From Insider Score: On the same day that shares of Gateway (GTW) hit an all-time low, the PC maker's interim chief executive officer nearly doubled his stake in the company. Interim CEO Rick Snyder, who is also the chairman and president of the company, purchased 50K shares at $1.96 on May 15th, raising his stake in the company to approximately 105K shares. It was Snyder's first buy in more than three years, and only the second by any GTW insider during that same period.
The only other insider buy in the last three years came a little more than a year ago when Senior Vice President John Goldsberry purchased close to 73K shares at $3.44 from another executive in a private transaction.
Snyder originally worked at GTW between 1991 and 1997, where he served as executive vice president and later president and COO. He left the company in 1997 to found Avalon Investments, a technology-focused venture capital firm. In 2000, Snyder founded Ardesta, a venture-capital firm focusing on nanotechnology. He maintained a position on GTW's board of directors during his time away from the company, and was elected chairman last year. In February, Snyder was asked to return to GTW as the interim CEO, when Wayne Inouye resigned from the top spot unexpectedly. The company has said it expects to name a new CEO by late summer.
While Snyder is buying, other GTW insiders have been selling.
Senior Vice President Robert Davidson has sold through open market sales, exercise and sells, and planned sales about 463K shares during the past 18 months. His most recent sale was for 30K shares at $2.07 on May 10th, which reduced his stake in the company to about 520K shares. Theodore Waitt, the company's founder and top shareholder with about 81.3M shares to his name, has been slowly unwinding his 21.8% stake in the company, selling more than 22M shares in 117 open market or planned sales over the last 18 months. Most recently, Wiatt sold 100K shares at $1.93 on May 12th.
GTW has, of course, been suffering for years, as companies such as Dell (NASDAQ:DELL) and Hewlett-Packard (NYSE:HPQ) have outclassed their smaller competitor. Inouye had been tasked with turning the struggling company around, but resigned shortly after GTW reported poor Q4 2005 earnings. Inouye made a valiant effort to cut costs at the bloated PC maker, shutting down the company's retail operation and exiting the consumer electronics business, but a Business Week article from February of this year said Inouye's exit suggested that the job of fixing GTW "may be simply too big for anyone." Arik Hesseldahl's article went on to speculate that as GTW's stock price has plunged, the company has become an attractive buyout target, quoting analyst Charles Wolf of Needham & Co., who said, "My conjecture is that the board sees a sale to another company as the only way out." Possible buyers include Chinese PC maker Lenovo (LHL) and Taiwan's Acer. A leveraged buyout engineered by the former sole owner of eMachines (acquired by GTW) and the current number-two shareholder of GTW, Lap-Shun "John" Hui, has also been suggested.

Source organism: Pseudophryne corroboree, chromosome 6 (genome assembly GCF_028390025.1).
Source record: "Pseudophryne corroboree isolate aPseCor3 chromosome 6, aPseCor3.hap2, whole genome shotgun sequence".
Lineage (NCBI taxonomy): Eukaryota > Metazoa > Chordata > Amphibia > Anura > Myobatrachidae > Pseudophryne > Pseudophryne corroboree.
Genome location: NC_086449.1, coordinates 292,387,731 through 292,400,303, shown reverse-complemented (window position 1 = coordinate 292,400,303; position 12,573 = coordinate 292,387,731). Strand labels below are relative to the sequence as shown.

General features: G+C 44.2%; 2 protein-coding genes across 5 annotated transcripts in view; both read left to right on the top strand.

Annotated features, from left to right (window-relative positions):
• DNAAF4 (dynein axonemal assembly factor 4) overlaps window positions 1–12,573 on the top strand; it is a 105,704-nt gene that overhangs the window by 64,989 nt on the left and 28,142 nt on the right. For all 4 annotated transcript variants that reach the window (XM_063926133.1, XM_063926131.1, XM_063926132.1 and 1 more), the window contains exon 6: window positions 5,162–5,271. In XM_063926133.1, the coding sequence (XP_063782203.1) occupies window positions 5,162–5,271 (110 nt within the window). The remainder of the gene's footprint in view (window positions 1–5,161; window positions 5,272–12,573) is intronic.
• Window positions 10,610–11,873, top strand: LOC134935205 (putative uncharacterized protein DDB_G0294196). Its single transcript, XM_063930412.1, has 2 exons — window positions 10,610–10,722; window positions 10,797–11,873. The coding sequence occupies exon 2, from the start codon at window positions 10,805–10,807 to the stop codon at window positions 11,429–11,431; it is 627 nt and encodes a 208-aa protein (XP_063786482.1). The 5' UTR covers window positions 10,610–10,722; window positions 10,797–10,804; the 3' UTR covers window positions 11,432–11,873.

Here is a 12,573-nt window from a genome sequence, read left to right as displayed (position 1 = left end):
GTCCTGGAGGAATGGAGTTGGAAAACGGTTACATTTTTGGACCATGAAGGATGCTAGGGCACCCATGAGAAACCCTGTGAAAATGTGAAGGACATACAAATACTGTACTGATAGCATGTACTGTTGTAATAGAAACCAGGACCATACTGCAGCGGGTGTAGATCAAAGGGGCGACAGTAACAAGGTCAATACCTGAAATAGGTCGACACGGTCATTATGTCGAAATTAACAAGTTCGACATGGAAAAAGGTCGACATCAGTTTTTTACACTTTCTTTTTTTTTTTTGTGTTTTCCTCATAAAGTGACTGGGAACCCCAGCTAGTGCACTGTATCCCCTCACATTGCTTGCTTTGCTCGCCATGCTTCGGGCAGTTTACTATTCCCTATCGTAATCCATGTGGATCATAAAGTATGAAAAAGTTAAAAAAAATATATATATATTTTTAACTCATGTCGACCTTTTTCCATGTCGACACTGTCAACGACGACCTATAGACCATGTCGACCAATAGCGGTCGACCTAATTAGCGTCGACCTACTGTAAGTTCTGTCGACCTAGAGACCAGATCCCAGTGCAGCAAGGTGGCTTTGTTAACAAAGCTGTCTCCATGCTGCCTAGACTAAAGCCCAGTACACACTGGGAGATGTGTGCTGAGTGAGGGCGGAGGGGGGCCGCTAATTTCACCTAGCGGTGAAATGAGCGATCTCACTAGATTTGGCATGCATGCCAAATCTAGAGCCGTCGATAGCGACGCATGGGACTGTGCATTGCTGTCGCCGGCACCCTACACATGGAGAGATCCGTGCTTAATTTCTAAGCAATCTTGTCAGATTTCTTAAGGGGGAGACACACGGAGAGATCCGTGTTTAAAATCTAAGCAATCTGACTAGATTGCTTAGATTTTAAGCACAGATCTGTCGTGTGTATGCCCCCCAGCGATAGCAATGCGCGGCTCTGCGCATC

In late April, GTW reported adjusted breakeven first-quarter results, disappointing analysts who expected the company to post a modest 2 cents per share profit. Litigation expenses related to an intellectual property lawsuit brought the company's loss to -$12.3M, or -3 cents per share, and wiped out an $8.63M benefit from a $150M legal settlement with Microsoft (NASDAQ:MSFT). Revenues, however, were up about 29% year over year to $1.08B versus, handily beating the $940M consensus estimate, and PC sales grew 47% to 1.38M.
Despite the robust performance of GTW's retail unit, where sales rose 67%, GTW's Professional (sales to government, businesses, and schools) and Direct units saw their fortunes slide, and Snyder vowed to fix the problem. Regardless, the stock fell to $1.82 this morning, a new all-time low and a penny worse than yesterday's low. Since hitting an all-time high of $84.00 in November 1999, shares of GTW have lost almost 98% of their value.